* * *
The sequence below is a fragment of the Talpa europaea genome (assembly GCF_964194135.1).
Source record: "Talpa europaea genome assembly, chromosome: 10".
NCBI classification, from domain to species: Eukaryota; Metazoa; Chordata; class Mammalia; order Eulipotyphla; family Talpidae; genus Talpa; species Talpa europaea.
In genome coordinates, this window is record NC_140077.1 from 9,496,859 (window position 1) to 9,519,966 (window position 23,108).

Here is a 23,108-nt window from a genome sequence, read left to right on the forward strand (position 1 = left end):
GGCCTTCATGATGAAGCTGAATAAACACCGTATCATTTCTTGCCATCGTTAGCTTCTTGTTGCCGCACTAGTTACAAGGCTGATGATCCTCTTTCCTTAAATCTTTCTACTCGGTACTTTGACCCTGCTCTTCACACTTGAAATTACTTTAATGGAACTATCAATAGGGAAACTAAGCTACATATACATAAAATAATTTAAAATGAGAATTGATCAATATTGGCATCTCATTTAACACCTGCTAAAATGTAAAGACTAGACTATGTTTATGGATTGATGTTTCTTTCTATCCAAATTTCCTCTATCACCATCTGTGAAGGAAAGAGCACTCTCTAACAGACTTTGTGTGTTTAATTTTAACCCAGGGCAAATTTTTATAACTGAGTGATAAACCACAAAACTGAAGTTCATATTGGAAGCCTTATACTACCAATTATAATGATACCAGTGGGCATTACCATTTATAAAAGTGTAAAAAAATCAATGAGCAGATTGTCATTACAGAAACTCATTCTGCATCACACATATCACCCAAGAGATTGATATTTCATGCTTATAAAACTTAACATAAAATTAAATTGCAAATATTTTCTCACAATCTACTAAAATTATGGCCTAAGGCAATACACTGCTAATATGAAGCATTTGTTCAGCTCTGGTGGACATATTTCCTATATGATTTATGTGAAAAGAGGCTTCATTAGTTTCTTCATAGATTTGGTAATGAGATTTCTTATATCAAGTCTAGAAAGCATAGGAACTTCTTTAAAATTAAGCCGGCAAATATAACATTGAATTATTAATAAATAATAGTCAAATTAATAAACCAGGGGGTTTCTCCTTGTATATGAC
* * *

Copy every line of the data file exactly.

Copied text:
The sequence below is a fragment of the Talpa europaea genome (assembly GCF_964194135.1).
Source record: "Talpa europaea genome assembly, chromosome: 10".
NCBI classification, from domain to species: Eukaryota; Metazoa; Chordata; class Mammalia; order Eulipotyphla; family Talpidae; genus Talpa; species Talpa europaea.
In genome coordinates, this window is record NC_140077.1 from 9,496,859 (window position 1) to 9,519,966 (window position 23,108).

Here is a 23,108-nt window from a genome sequence, read left to right on the forward strand (position 1 = left end):
GGCCTTCATGATGAAGCTGAATAAACACCGTATCATTTCTTGCCATCGTTAGCTTCTTGTTGCCGCACTAGTTACAAGGCTGATGATCCTCTTTCCTTAAATCTTTCTACTCGGTACTTTGACCCTGCTCTTCACACTTGAAATTACTTTAATGGAACTATCAATAGGGAAACTAAGCTACATATACATAAAATAATTTAAAATGAGAATTGATCAATATTGGCATCTCATTTAACACCTGCTAAAATGTAAAGACTAGACTATGTTTATGGATTGATGTTTCTTTCTATCCAAATTTCCTCTATCACCATCTGTGAAGGAAAGAGCACTCTCTAACAGACTTTGTGTGTTTAATTTTAACCCAGGGCAAATTTTTATAACTGAGTGATAAACCACAAAACTGAAGTTCATATTGGAAGCCTTATACTACCAATTATAATGATACCAGTGGGCATTACCATTTATAAAAGTGTAAAAAAATCAATGAGCAGATTGTCATTACAGAAACTCATTCTGCATCACACATATCACCCAAGAGATTGATATTTCATGCTTATAAAACTTAACATAAAATTAAATTGCAAATATTTTCTCACAATCTACTAAAATTATGGCCTAAGGCAATACACTGCTAATATGAAGCATTTGTTCAGCTCTGGTGGACATATTTCCTATATGATTTATGTGAAAAGAGGCTTCATTAGTTTCTTCATAGATTTGGTAATGAGATTTCTTATATCAAGTCTAGAAAGCATAGGAACTTCTTTAAAATTAAGCCGGCAAATATAACATTGAATTATTAATAAATAATAGTCAAATTAATAAACCAGGGGGTTTCTCCTTGTATATGAC